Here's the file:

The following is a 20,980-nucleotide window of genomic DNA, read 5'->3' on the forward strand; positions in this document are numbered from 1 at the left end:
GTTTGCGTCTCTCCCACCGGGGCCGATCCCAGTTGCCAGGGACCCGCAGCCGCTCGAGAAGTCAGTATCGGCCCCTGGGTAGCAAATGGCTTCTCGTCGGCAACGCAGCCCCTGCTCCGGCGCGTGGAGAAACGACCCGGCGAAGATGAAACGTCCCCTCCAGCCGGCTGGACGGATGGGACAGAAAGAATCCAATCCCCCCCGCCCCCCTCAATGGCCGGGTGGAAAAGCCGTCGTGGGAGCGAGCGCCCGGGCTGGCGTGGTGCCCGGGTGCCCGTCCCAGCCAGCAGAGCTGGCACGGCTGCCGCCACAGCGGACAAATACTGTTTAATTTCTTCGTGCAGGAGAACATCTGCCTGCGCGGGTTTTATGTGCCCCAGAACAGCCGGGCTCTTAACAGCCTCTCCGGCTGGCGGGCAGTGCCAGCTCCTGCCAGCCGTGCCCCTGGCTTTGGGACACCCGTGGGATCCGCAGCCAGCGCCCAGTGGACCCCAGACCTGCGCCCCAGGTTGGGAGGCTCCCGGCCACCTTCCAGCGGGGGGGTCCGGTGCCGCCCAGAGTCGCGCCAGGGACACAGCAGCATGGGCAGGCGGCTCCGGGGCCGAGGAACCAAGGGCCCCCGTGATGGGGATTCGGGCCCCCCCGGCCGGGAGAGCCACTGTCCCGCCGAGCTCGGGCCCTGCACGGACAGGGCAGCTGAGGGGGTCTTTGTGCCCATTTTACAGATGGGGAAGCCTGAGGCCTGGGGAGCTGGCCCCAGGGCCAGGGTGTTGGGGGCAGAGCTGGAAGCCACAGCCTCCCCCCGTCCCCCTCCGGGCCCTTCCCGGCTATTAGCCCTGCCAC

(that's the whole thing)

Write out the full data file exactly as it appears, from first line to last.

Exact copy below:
The following is a 20,980-nucleotide window of genomic DNA, read 5'->3' on the forward strand; positions in this document are numbered from 1 at the left end:
GTTTGCGTCTCTCCCACCGGGGCCGATCCCAGTTGCCAGGGACCCGCAGCCGCTCGAGAAGTCAGTATCGGCCCCTGGGTAGCAAATGGCTTCTCGTCGGCAACGCAGCCCCTGCTCCGGCGCGTGGAGAAACGACCCGGCGAAGATGAAACGTCCCCTCCAGCCGGCTGGACGGATGGGACAGAAAGAATCCAATCCCCCCCGCCCCCCTCAATGGCCGGGTGGAAAAGCCGTCGTGGGAGCGAGCGCCCGGGCTGGCGTGGTGCCCGGGTGCCCGTCCCAGCCAGCAGAGCTGGCACGGCTGCCGCCACAGCGGACAAATACTGTTTAATTTCTTCGTGCAGGAGAACATCTGCCTGCGCGGGTTTTATGTGCCCCAGAACAGCCGGGCTCTTAACAGCCTCTCCGGCTGGCGGGCAGTGCCAGCTCCTGCCAGCCGTGCCCCTGGCTTTGGGACACCCGTGGGATCCGCAGCCAGCGCCCAGTGGACCCCAGACCTGCGCCCCAGGTTGGGAGGCTCCCGGCCACCTTCCAGCGGGGGGGTCCGGTGCCGCCCAGAGTCGCGCCAGGGACACAGCAGCATGGGCAGGCGGCTCCGGGGCCGAGGAACCAAGGGCCCCCGTGATGGGGATTCGGGCCCCCCCGGCCGGGAGAGCCACTGTCCCGCCGAGCTCGGGCCCTGCACGGACAGGGCAGCTGAGGGGGTCTTTGTGCCCATTTTACAGATGGGGAAGCCTGAGGCCTGGGGAGCTGGCCCCAGGGCCAGGGTGTTGGGGGCAGAGCTGGAAGCCACAGCCTCCCCCCGTCCCCCTCCGGGCCCTTCCCGGCTATTAGCCCTGCCAC